New wave of Trojan attacks could force banks to adopt two-factor authentication

Online banks could be pushed into replacing passwords with secure electronic card readers following the appearance of a new...

Online banks could be pushed into replacing passwords with secure electronic card readers following the appearance of a new generation of sophisticated password-stealing Trojans on the internet.

Trojans, which are almost impossible for banks to detect, could undermine confidence in electronic commerce and force the banks to act, a confidential industry-funded report has concluded.

Banks have rejected card readers and other forms of secure authentication based on smart tokens because of their high cost compared to passwords.

But the Association of Payment Clearing Services (Apacs), the trade body for banks, said it was only a matter of time before online banks rolled out two-factor authentication.

"There is quite a debate going on in the industry about two-factor authentication. I do not think it is a question of if banks are going to use it, but when," said an Apacs spokeswoman.

The report, by the Information Security Forum, a security group funded by 270 banks and businesses, concluded that the appearance of phishing Trojans could tip the economic balance in favour of two-factor authentication.

The banks have been working with Barclaycard on a trial to test user reaction to two-factor technology. Customers insert chip and Pin cards into a portable card reader to generate a one-time eight-digit passnumber to access banking and retail sites.

The Anti-Phishing Working Group, a coalition of banks, businesses and IT suppliers, reported a 42% increase in phishing e-mails between December and January, equivalent to a 30% average monthly growth in its latest update at the end of February.

"There is no business case to introduce two-factor authentication for consumers yet. But Trojans may change the cost equation. We may see them in the next year for business accounts. The problem is we do not know how bad it is going to be," said Colin Dixon, author of the Information Security Forum report.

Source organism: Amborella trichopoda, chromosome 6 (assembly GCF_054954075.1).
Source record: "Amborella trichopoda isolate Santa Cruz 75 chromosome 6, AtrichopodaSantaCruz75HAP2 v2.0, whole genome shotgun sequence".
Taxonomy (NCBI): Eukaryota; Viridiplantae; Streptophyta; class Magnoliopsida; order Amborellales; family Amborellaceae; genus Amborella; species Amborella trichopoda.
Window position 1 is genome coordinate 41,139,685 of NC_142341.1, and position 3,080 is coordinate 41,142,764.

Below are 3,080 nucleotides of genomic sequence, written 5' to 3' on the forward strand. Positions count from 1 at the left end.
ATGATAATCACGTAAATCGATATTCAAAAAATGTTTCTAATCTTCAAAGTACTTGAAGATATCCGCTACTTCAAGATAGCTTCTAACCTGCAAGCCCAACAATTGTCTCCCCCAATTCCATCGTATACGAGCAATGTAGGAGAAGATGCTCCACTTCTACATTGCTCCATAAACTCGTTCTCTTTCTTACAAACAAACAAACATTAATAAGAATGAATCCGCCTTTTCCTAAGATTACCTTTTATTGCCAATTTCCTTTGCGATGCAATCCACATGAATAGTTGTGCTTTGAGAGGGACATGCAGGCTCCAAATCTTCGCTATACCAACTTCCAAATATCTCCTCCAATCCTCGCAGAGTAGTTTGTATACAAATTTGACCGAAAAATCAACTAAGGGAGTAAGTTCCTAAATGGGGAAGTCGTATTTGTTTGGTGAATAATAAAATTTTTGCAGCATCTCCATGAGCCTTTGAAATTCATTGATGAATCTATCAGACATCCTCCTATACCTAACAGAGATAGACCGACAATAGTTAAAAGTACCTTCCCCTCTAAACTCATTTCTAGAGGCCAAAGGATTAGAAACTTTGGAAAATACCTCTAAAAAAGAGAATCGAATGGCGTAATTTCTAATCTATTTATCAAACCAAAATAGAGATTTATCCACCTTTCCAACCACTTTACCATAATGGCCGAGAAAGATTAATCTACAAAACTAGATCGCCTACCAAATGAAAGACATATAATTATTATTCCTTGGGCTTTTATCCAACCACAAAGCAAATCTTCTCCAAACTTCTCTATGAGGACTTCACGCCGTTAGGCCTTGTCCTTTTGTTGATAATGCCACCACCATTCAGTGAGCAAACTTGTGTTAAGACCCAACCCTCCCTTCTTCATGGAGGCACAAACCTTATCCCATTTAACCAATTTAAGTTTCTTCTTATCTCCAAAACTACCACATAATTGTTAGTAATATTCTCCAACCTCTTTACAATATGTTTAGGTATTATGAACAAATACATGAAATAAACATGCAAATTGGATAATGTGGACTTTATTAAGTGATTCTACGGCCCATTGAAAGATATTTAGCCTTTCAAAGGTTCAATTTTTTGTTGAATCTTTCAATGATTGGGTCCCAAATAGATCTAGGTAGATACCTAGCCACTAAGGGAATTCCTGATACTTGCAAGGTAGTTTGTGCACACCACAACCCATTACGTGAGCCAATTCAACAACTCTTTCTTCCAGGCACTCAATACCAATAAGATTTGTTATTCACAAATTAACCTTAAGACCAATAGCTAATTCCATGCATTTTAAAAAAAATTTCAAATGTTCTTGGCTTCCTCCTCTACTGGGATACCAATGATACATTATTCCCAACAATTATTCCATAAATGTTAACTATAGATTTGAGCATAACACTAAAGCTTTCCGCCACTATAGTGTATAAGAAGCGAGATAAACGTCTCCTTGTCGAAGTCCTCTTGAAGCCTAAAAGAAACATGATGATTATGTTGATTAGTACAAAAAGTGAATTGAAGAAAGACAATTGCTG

Although the cost of fraud caused by phishing is minimal compared to credit card fraud, banks are concerned Trojans could damage confidence in e-banking, the report said.

"With traditional e-mail phishing you know you are under attack because you get e-mail bounce-back. This allows the banks to prepare and put in a number of restrictions. With Trojans you are not going to be prepared," said Dixon.

Phishing Trojans, which can infect users through websites or e-mail, first started to appear on the internet towards the end of last year. The most sophisticated wait until users visit their online bank then create false screens asking for users' log-in details and passwords.

Too high a cost?

Phishing e-mails cost banks an estimated £8.5m between September 2003 and June 2004. Costs for the second half of 2004, due to be released shortly, are expected to show an increase, the Association of Payment Clearing Services said.

Banks started looking at two-factor authentication five years ago but rejected it because of its high cost. Barclaycard trials brought the cost of readers down to £8 each, but this is still regarded as too high by many banks.

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